I’m trying out a new pronunciation system! I’m staying away from the International Phonetic Alphabet — it’s more precise but less accessible — but I’m trying out some symbols used in common English dictionaries. My hope is that my pronunciation guides will be more accurate than in the past but still easy enough to read.

The high-set stress mark ( ˈ ) precedes syllables with primary (strongest) stress. The low-set stress mark ( ˌ ) precedes syllables with secondary (medium) stress.

A diphthong is a speech sound that combines two vowels in one syllable. For example, modE ‘toy’ (pronounced ˈtȯi) is a diphthong, but ‘chaos’ (ˈkā-ˌäs) is not. When there is no hyphen between a pair of vowels, this indicates a diphthong; for example, the pronunciation of OE diphthong ēa is written āä, not ā-ä.


  • a sounds like a in modE ‘cat’
  • ā … a in modE ‘cape’
  • ä … a in modE ‘father’
  • e … e in modE ‘tell’
  • ē … e in modE ‘be’
  • i … i in modE ‘bit’
  • ȯ … o in modE ‘on’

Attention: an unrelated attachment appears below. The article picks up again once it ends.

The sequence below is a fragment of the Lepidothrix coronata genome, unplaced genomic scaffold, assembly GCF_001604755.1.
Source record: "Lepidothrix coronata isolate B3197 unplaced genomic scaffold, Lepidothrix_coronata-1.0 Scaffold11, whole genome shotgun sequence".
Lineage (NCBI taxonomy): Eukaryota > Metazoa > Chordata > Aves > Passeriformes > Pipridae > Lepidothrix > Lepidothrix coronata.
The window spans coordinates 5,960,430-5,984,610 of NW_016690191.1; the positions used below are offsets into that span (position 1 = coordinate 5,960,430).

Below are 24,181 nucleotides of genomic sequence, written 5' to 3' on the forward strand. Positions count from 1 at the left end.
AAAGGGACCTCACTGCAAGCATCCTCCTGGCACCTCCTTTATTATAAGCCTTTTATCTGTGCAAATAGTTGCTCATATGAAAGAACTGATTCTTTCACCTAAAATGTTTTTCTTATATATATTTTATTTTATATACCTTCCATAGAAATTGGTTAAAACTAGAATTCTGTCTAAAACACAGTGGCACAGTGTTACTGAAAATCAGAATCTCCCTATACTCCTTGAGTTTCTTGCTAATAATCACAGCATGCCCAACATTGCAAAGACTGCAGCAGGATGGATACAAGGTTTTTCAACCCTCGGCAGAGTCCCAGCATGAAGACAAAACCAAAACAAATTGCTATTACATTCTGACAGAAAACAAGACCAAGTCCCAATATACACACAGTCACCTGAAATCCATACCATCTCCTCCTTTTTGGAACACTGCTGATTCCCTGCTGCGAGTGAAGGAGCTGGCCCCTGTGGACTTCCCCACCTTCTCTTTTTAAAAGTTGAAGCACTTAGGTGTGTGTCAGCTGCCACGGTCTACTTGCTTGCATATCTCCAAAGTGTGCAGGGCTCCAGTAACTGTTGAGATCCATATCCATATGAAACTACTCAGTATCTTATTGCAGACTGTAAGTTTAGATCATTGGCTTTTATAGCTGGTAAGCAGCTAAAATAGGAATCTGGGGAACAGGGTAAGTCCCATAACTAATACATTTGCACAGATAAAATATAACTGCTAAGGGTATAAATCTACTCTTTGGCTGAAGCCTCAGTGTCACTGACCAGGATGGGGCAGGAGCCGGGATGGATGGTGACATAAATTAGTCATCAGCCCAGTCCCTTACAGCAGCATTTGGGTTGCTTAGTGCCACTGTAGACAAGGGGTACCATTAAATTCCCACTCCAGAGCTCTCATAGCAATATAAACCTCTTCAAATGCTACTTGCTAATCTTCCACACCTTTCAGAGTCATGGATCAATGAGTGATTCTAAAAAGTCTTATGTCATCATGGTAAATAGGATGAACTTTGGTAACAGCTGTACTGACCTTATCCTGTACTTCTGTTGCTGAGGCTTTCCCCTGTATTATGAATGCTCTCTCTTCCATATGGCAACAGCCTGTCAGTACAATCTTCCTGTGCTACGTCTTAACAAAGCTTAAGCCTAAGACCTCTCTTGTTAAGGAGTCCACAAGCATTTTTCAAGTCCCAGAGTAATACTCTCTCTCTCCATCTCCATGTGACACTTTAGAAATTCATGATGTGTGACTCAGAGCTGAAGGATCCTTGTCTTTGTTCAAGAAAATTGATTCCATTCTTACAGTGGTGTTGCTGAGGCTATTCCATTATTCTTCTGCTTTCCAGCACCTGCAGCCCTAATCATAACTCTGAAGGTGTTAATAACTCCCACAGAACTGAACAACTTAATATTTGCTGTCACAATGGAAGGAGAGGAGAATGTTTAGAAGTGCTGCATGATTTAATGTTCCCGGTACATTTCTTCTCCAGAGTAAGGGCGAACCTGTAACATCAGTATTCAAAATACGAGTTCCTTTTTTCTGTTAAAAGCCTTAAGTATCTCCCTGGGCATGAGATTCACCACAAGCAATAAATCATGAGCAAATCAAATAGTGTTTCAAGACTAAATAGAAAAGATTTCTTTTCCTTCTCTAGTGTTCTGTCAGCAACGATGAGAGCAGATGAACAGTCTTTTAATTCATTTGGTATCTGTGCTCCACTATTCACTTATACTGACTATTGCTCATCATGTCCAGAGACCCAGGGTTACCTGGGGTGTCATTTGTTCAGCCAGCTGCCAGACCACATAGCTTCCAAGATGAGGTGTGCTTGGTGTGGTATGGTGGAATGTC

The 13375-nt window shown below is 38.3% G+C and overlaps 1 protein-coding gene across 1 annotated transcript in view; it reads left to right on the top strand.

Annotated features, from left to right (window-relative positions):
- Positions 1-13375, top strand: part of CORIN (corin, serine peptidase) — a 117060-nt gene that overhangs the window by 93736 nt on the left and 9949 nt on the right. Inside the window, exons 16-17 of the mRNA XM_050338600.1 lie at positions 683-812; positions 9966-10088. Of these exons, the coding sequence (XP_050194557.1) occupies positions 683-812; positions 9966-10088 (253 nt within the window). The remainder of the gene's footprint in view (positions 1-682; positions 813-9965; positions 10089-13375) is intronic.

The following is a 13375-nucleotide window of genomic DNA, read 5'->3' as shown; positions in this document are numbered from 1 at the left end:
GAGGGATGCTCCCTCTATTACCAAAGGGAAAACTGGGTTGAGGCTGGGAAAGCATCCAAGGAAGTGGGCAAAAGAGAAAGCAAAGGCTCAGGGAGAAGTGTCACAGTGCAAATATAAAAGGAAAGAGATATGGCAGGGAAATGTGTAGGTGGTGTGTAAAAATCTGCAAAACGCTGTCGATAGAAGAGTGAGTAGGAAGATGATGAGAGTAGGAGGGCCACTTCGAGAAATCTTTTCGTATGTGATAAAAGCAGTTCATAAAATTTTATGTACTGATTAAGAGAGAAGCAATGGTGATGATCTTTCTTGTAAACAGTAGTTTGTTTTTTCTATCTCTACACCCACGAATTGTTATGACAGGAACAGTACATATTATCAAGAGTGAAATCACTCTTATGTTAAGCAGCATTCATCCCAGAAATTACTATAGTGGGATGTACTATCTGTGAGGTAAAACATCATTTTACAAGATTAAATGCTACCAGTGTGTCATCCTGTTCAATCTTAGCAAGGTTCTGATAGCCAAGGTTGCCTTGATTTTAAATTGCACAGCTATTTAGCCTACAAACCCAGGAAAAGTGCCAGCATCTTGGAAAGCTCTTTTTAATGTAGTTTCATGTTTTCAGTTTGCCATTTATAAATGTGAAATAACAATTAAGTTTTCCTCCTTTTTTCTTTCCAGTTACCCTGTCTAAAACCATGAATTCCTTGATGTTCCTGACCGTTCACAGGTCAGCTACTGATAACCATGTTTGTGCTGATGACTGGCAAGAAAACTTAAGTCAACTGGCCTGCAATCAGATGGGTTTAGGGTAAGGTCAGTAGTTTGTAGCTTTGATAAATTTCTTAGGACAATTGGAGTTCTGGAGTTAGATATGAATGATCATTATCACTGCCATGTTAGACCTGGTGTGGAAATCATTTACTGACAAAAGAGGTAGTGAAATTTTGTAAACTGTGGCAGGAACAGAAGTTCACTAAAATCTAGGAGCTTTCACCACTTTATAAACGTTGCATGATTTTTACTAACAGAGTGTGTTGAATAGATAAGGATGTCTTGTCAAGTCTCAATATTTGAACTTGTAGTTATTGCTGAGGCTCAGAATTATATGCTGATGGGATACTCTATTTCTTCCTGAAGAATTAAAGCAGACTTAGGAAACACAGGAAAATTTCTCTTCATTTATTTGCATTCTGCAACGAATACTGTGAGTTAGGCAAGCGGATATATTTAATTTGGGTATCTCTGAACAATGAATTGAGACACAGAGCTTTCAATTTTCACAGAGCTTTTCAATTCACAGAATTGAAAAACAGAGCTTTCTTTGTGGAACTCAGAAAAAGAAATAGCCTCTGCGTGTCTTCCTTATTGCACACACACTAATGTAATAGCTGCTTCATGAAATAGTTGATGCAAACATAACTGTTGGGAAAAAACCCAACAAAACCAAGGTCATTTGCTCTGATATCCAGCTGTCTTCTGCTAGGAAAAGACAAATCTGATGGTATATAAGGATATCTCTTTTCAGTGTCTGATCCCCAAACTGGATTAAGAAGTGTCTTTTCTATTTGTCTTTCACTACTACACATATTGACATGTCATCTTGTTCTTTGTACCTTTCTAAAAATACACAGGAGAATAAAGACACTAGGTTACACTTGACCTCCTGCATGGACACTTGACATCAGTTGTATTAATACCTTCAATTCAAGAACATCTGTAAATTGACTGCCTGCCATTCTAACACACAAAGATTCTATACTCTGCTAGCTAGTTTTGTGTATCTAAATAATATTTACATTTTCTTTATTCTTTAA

• ō … o in modE ‘bone’
  • … u in modE ‘put’
  • ü … u in modE ‘flute’
  • … u in French tu; ü in German füllen; i in modE ‘bit’ with lips pursed


  • g sounds like g in modE ‘go’
  • j … j in modE ‘jam’
  • th … th in modE ‘thin’
  • w … w in modE ‘wood’
  • y … y in modE ‘yes’

If you want to learn more about how to pronounce Old English words, here are some helpful resources:

  • R. Marsden, The Cambridge Old English Reader, 2nd edn (2015)
  • B. Mitchell and F. C. Robinson, A Guide to Old English, 8th edn (2011)
  • P. Baker, Introduction to Old English, 3rd edn (2012)
  • Þæt Eald-Ænglisce Blog
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